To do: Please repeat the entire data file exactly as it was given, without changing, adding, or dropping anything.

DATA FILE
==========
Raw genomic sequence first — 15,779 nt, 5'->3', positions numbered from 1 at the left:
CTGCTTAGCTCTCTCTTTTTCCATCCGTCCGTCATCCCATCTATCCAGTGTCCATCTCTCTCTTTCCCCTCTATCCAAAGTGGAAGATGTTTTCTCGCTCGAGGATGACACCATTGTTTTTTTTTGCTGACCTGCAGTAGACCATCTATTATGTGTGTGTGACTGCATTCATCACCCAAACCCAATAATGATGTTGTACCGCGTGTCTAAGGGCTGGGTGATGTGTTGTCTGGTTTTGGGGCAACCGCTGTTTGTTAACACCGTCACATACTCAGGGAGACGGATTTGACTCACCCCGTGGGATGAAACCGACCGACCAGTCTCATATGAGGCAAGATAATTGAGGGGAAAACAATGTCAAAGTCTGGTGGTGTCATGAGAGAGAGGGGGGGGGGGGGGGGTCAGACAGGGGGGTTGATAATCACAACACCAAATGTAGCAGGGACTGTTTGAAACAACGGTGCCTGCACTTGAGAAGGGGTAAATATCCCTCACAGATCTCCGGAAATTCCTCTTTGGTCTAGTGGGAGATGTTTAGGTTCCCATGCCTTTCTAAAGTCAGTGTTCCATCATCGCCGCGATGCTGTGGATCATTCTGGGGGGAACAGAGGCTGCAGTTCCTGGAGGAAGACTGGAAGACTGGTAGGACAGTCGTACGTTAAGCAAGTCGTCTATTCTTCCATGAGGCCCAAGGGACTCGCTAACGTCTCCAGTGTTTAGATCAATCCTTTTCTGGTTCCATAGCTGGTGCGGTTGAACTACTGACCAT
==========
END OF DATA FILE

Raw genomic sequence first — 15,779 nt, 5'->3', positions numbered from 1 at the left:
CTGCTTAGCTCTCTCTTTTTCCATCCGTCCGTCATCCCATCTATCCAGTGTCCATCTCTCTCTTTCCCCTCTATCCAAAGTGGAAGATGTTTTCTCGCTCGAGGATGACACCATTGTTTTTTTTTGCTGACCTGCAGTAGACCATCTATTATGTGTGTGTGACTGCATTCATCACCCAAACCCAATAATGATGTTGTACCGCGTGTCTAAGGGCTGGGTGATGTGTTGTCTGGTTTTGGGGCAACCGCTGTTTGTTAACACCGTCACATACTCAGGGAGACGGATTTGACTCACCCCGTGGGATGAAACCGACCGACCAGTCTCATATGAGGCAAGATAATTGAGGGGAAAACAATGTCAAAGTCTGGTGGTGTCATGAGAGAGAGGGGGGGGGGGGGGGGTCAGACAGGGGGGTTGATAATCACAACACCAAATGTAGCAGGGACTGTTTGAAACAACGGTGCCTGCACTTGAGAAGGGGTAAATATCCCTCACAGATCTCCGGAAATTCCTCTTTGGTCTAGTGGGAGATGTTTAGGTTCCCATGCCTTTCTAAAGTCAGTGTTCCATCATCGCCGCGATGCTGTGGATCATTCTGGGGGGAACAGAGGCTGCAGTTCCTGGAGGAAGACTGGAAGACTGGTAGGACAGTCGTACGTTAAGCAAGTCGTCTATTCTTCCATGAGGCCCAAGGGACTCGCTAACGTCTCCAGTGTTTAGATCAATCCTTTTCTGGTTCCATAGCTGGTGCGGTTGAACTACTGACCAT